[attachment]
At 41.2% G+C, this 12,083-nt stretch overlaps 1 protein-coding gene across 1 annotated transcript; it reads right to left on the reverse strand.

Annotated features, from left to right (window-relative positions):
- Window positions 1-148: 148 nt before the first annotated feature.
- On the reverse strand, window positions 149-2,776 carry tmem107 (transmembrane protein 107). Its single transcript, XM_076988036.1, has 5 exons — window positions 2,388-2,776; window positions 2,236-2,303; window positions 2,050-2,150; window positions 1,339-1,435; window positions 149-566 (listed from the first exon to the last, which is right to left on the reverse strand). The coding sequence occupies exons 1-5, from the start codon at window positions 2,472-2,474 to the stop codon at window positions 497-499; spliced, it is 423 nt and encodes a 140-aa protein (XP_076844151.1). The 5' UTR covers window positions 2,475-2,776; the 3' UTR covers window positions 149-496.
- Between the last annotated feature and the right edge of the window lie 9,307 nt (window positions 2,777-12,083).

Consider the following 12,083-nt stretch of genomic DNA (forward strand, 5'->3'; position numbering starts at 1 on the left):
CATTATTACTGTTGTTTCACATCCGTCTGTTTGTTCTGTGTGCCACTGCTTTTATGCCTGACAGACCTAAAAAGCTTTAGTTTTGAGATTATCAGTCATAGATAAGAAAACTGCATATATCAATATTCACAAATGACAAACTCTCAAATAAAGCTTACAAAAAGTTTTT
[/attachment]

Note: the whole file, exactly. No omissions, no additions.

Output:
At 41.2% G+C, this 12,083-nt stretch overlaps 1 protein-coding gene across 1 annotated transcript; it reads right to left on the reverse strand.

Annotated features, from left to right (window-relative positions):
- Window positions 1-148: 148 nt before the first annotated feature.
- On the reverse strand, window positions 149-2,776 carry tmem107 (transmembrane protein 107). Its single transcript, XM_076988036.1, has 5 exons — window positions 2,388-2,776; window positions 2,236-2,303; window positions 2,050-2,150; window positions 1,339-1,435; window positions 149-566 (listed from the first exon to the last, which is right to left on the reverse strand). The coding sequence occupies exons 1-5, from the start codon at window positions 2,472-2,474 to the stop codon at window positions 497-499; spliced, it is 423 nt and encodes a 140-aa protein (XP_076844151.1). The 5' UTR covers window positions 2,475-2,776; the 3' UTR covers window positions 149-496.
- Between the last annotated feature and the right edge of the window lie 9,307 nt (window positions 2,777-12,083).

Consider the following 12,083-nt stretch of genomic DNA (forward strand, 5'->3'; position numbering starts at 1 on the left):
CATTATTACTGTTGTTTCACATCCGTCTGTTTGTTCTGTGTGCCACTGCTTTTATGCCTGACAGACCTAAAAAGCTTTAGTTTTGAGATTATCAGTCATAGATAAGAAAACTGCATATATCAATATTCACAAATGACAAACTCTCAAATAAAGCTTACAAAAAGTTTTT